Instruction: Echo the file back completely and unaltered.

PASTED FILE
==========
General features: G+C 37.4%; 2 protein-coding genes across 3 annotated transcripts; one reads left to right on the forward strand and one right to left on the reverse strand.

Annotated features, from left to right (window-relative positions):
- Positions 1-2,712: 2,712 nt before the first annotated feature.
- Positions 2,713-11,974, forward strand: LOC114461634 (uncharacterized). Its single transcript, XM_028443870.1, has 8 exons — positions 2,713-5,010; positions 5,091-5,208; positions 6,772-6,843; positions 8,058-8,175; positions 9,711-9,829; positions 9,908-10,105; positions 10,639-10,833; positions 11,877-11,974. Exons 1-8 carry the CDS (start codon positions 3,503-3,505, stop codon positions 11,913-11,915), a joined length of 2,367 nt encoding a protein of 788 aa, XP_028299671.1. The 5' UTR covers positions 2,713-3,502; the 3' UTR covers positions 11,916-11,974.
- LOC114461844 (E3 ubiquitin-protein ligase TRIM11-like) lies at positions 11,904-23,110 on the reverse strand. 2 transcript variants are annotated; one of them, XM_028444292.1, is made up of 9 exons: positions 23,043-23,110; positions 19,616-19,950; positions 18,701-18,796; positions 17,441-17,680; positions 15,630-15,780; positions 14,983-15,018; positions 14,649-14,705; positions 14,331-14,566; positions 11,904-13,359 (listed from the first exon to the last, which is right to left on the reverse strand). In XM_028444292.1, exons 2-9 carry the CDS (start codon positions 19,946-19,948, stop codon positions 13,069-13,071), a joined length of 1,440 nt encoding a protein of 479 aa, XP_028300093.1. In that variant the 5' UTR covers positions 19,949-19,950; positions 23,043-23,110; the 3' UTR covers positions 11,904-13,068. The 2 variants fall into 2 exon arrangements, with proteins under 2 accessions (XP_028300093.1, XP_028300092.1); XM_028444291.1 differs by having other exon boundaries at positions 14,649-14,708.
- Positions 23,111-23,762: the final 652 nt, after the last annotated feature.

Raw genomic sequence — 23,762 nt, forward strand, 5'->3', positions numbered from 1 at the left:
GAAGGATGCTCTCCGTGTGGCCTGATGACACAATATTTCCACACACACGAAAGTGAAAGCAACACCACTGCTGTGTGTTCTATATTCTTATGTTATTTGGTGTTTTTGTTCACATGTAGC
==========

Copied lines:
General features: G+C 37.4%; 2 protein-coding genes across 3 annotated transcripts; one reads left to right on the forward strand and one right to left on the reverse strand.

Annotated features, from left to right (window-relative positions):
- Positions 1-2,712: 2,712 nt before the first annotated feature.
- Positions 2,713-11,974, forward strand: LOC114461634 (uncharacterized). Its single transcript, XM_028443870.1, has 8 exons — positions 2,713-5,010; positions 5,091-5,208; positions 6,772-6,843; positions 8,058-8,175; positions 9,711-9,829; positions 9,908-10,105; positions 10,639-10,833; positions 11,877-11,974. Exons 1-8 carry the CDS (start codon positions 3,503-3,505, stop codon positions 11,913-11,915), a joined length of 2,367 nt encoding a protein of 788 aa, XP_028299671.1. The 5' UTR covers positions 2,713-3,502; the 3' UTR covers positions 11,916-11,974.
- LOC114461844 (E3 ubiquitin-protein ligase TRIM11-like) lies at positions 11,904-23,110 on the reverse strand. 2 transcript variants are annotated; one of them, XM_028444292.1, is made up of 9 exons: positions 23,043-23,110; positions 19,616-19,950; positions 18,701-18,796; positions 17,441-17,680; positions 15,630-15,780; positions 14,983-15,018; positions 14,649-14,705; positions 14,331-14,566; positions 11,904-13,359 (listed from the first exon to the last, which is right to left on the reverse strand). In XM_028444292.1, exons 2-9 carry the CDS (start codon positions 19,946-19,948, stop codon positions 13,069-13,071), a joined length of 1,440 nt encoding a protein of 479 aa, XP_028300093.1. In that variant the 5' UTR covers positions 19,949-19,950; positions 23,043-23,110; the 3' UTR covers positions 11,904-13,068. The 2 variants fall into 2 exon arrangements, with proteins under 2 accessions (XP_028300093.1, XP_028300092.1); XM_028444291.1 differs by having other exon boundaries at positions 14,649-14,708.
- Positions 23,111-23,762: the final 652 nt, after the last annotated feature.

Raw genomic sequence — 23,762 nt, forward strand, 5'->3', positions numbered from 1 at the left:
GAAGGATGCTCTCCGTGTGGCCTGATGACACAATATTTCCACACACACGAAAGTGAAAGCAACACCACTGCTGTGTGTTCTATATTCTTATGTTATTTGGTGTTTTTGTTCACATGTAGC